Cycle ParallelingThis technique depends on you being able to find a signal in your target that guarantees the HOST exclusive access to the emulator. This is often much easier than it sounds. For example, most processors cannot fetch from their code space at the same time they are reading or writing their data space. In such systems, you may be able to use the DATA WRITE line or the SRAM chip select signal to indicate to the emulator that it is OK for the HOST to access the emulator's memory. The idea is that as long as the target is busy writing to its DATA space, it won't attempt to access its code space and therefore could not collide with the HOST access. Other candidate signals might be IO READ, IO WRITE, or other peripheral chip selects. If your target offers none of these, you might be able to create a valid signal. You could instrument your firmware to periodically toggle an unused pin or access an unused but decoded memory or IO space to generate a stimulus that allows the emulator to gain access. To use this mode, configure the emulator for REQUEST/FEGRANT or REQUEST/REGRANT and attach the selected signal to the emulator's GRANT line. Do not connect the REQUEST line to anything. The target is GRANTING us access every time it accesses the SRAM in this case. The emulator will always wait for the START of a grant signal before initiating an access. The start is defined by a FALLING edge or a RISING edge of the signal, depending on which arbitration mode you selected (REGRANT or FEGRANT). The time from the START of this GRANT signal to the next time the target may need data from the emulator must be at least 300ns for this to work.
"SLAM IT"This is not true arbitration, but is worth mentioning. In some cases, arbitration is not really required, as long as the emulator does not tie up the bus too long. A good example of this is look-up data tables. We have several customers using this technique to do on-the-fly modifications to Engine Controller ROMs, wave-form synthesizer ROMs, graphics ROMs, character generator ROMs, etc. If your application uses the EPROM or FLASH device to hold data rather than code, and it can tolerate an occasional bad fetch (wrong data), it may be acceptable to simply allow FlexROM III to collide with the target during the access. Note that FlexROM III will not hold the target's bus or corrupt anything on the target's bus. It simply isolates itself from the target's address and data bus during its access, causing the target to fetch garbage during the collision. Each FlexROM III access will isolate it from the target for approximately 300ns. You have two options when using this method. You can configure FlexROM III for CYCLE Interleaving (ready mode, but do not connect the ready line). This has the advantage of minimizing the probability of a collision since FlexROM III will wait until it sees a valid target cycle end before starting its cycle. Also, we will only collide if the target cycle time is less than 300ns. The down-side is that if the target stops accessing the emulator's memory space or accesses it infrequently, arbitration will time out.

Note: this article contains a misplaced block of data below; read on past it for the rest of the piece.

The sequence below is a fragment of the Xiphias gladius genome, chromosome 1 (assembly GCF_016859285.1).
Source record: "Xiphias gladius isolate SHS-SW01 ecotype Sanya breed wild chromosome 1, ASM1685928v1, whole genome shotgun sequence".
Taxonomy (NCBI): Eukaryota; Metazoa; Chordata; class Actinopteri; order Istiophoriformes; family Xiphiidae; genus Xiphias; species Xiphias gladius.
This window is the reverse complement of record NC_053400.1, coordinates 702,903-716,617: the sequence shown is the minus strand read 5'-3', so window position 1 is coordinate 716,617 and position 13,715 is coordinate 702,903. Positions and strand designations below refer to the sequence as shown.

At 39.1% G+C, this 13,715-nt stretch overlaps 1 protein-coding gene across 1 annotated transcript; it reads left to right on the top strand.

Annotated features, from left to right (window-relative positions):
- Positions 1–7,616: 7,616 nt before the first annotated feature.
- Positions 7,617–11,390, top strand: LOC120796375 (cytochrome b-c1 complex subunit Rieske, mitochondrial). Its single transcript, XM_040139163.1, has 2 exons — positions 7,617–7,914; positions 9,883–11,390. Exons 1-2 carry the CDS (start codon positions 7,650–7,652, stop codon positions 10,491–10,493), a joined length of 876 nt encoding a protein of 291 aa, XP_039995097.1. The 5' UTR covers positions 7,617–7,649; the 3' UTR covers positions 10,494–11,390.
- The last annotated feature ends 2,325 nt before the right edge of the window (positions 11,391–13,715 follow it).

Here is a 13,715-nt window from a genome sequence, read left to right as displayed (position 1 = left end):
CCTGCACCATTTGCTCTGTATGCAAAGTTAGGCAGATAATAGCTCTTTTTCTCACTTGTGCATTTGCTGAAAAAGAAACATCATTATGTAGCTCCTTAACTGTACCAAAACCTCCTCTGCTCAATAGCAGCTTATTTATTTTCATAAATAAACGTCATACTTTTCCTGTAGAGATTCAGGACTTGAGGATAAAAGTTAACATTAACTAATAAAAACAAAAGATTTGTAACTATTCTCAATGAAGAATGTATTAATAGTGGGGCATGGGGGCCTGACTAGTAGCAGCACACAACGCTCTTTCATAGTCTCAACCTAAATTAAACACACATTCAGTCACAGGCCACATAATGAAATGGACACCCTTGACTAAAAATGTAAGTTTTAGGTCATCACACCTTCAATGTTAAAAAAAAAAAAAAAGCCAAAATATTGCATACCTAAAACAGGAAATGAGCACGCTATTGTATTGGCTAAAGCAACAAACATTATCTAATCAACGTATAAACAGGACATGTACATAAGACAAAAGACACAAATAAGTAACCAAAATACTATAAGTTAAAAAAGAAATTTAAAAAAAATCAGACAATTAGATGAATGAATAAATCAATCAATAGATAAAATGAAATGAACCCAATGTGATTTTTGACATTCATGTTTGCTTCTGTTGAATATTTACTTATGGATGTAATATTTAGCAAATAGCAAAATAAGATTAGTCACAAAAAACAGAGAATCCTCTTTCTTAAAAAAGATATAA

The other option is to configure FlexROM III for REQUEST/FE-GRANT arbitration and then short the REQUEST line to the GRANT line; ensuring that FlexROM III always receives an immediate grant. This method will always allow FlexROM III access to the memory, but will blindly disrupt any current target access.